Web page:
Stocks Struggle On Ukraine Tensions

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OANDA – Stocks Struggle On Ukraine Tensions, Consumer Confidence Weakens, Oil Pares Gain, Investors Love Gold, Bitcoin Steadies

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Wall Street is debating what will be the impact that regional warfare will have with US stocks.  The contagion risk will completely feed into inflationary pressures as energy costs will skyrocket and that will derail large parts of the economic recovery coming out of COVID.

Geopolitical risks could lead to a slower growth cycle and that could remove the risk of a half-point Fed rate hike at the March 16th FOMC decision. Risk appetite will start to see some support as investors start to price in a less aggressive Fed, more accommodation from the PBOC, and as geopolitical tensions will likely play out for a long time and have been mostly priced in.

US stocks are well off the morning lows as some traders feel a lot of expected Ukraine-Russia conflict was already reflected in the selling pressure that took place over the past few weeks.  Geopolitical tensions will continue to undermine economic growth and that should keep equities very choppy until the Russia-Ukraine crisis has a clear conclusion and after the financial markets have a firmer handle on how aggressive Fed tightening will be. The pressure is building on Russia after German Chancellor Scholz halted certification of the NordStream2 pipeline.  The US is expected to announce new sanctions on Russia following President Putin’s decision to send troops to two separatist pro-Moscow regions in eastern Ukraine.

US Data

Consumer confidence is weakening but the growth story for the year still remains intact.  The headline confidence reading fell from a revised 111.1 to 110.5.  Inflation concerns rose as both the present and expectations surveys dipped.  The headwinds are visible to everyone but the weakness is modest at best.  The economy and the consumer are still on solid footing and that should support a strong economic recovery once inflationary pressures that are stemming from geopolitical tensions abroad subside.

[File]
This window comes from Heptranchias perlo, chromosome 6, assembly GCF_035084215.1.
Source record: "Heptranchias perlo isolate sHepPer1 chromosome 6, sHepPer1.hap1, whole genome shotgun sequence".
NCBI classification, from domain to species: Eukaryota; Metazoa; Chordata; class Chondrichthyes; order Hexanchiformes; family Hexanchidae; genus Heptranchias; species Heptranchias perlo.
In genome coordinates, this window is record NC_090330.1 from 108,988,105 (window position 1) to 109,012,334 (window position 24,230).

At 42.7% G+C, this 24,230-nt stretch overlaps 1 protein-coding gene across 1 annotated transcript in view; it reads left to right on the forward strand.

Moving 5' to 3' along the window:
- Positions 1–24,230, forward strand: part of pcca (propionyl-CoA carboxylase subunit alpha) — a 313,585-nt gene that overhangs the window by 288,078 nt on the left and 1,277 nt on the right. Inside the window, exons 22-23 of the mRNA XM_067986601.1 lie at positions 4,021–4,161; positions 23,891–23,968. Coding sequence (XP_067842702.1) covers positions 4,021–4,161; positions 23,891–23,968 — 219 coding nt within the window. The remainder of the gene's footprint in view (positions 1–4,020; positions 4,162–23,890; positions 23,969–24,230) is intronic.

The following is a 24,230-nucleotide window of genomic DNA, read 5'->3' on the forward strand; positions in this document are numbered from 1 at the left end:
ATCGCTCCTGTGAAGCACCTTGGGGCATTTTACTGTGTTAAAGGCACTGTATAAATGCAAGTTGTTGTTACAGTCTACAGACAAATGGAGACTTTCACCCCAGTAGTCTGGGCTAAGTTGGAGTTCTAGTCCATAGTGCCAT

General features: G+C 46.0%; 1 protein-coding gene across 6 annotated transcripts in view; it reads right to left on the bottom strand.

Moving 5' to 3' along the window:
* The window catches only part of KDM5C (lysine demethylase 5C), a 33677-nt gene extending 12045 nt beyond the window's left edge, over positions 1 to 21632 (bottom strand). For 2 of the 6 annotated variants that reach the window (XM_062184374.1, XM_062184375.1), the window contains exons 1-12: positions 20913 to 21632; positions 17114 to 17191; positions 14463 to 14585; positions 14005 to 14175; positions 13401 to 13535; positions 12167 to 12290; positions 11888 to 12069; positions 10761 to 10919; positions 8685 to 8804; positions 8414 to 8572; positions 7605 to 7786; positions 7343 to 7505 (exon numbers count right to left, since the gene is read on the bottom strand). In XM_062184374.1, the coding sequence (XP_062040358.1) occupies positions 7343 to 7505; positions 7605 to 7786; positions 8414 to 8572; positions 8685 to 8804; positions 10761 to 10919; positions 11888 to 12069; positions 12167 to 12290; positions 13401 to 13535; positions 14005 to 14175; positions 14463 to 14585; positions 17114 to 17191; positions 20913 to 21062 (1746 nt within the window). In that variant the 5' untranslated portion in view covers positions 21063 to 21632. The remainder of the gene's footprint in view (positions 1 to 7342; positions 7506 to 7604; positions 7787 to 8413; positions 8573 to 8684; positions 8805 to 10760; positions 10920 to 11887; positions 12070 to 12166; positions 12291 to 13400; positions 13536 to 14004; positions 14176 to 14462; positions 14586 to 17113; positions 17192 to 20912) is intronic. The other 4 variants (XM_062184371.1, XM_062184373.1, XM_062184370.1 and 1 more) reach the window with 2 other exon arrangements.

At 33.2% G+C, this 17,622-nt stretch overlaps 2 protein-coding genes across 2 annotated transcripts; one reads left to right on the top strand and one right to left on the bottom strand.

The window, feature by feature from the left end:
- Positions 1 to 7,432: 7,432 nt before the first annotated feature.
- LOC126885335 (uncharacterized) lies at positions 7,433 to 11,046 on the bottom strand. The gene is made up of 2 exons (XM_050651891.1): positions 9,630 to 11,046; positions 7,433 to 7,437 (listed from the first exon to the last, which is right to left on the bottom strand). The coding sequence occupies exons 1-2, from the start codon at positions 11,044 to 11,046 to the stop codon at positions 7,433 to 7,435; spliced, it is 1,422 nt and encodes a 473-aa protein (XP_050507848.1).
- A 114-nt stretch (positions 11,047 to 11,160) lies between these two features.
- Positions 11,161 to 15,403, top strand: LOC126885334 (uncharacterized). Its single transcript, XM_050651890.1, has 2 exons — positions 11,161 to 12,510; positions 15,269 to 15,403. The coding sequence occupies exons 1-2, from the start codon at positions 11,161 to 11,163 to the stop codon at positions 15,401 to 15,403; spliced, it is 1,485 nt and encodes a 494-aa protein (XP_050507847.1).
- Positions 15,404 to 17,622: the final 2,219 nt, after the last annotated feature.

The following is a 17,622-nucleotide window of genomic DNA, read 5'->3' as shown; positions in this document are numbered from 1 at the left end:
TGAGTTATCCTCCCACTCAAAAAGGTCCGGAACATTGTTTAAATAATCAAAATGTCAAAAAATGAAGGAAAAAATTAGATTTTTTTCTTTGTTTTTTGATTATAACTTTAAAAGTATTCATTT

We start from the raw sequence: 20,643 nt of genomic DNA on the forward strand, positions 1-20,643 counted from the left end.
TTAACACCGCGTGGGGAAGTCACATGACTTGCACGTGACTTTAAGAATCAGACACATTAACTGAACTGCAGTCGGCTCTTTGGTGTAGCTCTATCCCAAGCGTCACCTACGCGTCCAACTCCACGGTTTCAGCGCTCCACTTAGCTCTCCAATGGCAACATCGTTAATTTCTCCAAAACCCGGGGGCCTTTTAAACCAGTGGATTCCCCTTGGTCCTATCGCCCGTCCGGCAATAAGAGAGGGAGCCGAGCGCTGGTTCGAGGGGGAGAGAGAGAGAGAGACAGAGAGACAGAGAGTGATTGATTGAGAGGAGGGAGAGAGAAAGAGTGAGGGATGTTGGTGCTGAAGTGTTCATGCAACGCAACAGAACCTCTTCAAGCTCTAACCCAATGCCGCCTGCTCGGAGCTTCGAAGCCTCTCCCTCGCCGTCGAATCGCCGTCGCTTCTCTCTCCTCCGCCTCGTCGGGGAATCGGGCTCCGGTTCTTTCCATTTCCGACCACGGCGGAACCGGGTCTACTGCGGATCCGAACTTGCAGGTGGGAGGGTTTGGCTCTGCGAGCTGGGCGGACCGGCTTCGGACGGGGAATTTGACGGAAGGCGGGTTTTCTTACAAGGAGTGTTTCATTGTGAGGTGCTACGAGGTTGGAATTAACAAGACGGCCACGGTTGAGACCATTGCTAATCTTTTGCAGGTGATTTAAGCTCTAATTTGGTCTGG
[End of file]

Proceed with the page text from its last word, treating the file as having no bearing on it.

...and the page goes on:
The oil price rally has hit a tentative wall as Ukrainian tensions cannot overcome the prospects of additional Iranian supply and possibly more crude output from OPEC+. Yesterday, Iran Foreign Ministry Spokesman Khatibzadeh noted that significant progress has been made in reviving the 2015 nuclear deal. Energy traders are looking at a long list of geopolitical risks and see the Biden administration being extra motivated to make a deal with Tehran.

Crude prices still seem like they have a good chance to make a run towards the $100 level, but it might take a major escalation by Russia for that breakout to happen.  The deployment of Russian troops to two regions in Ukraine and prospects of various sanctions against Russia will likely lead to further tense moments in the coming days.

Whatever dips happen with crude prices will likely be short-lived.


Gold is having a great month as investors scramble for both safe-havens and inflation hedges.  Russia-Ukraine tensions continue to intensify and that is driving a massive move across commodities.  The likelihood of a regional war seems high and that will likely keep inflationary pressures elevated for much of the year.  Bullion seems like it is taking a little break right now, but investors will soon be saying, “I love gold” as geopolitical and growth concerns will drive safe-haven demand.

Gold has tentative resistance at the $1920 level, but beyond that lies the $1950 area.


Bitcoin dip buying emerged as crypto selling was exhausted after Ukraine tensions reached a new high.  Bitcoin was getting dangerously close to the low levels that were seen after it lost over half its value in January.  Cryptos remain the ultimate risky asset and the escalation Russia-Ukraine will likely keep the volatility elevated with swings to 20% in either direction.

Bitcoin has been battered on surging Fed tightening bets and over geopolitical tensions, but most of those risks are getting close to being priced in.  This Crypto winter has been brutal but it might end once we get past that first Fed rate hike.

Article By Edward Moya, OANDA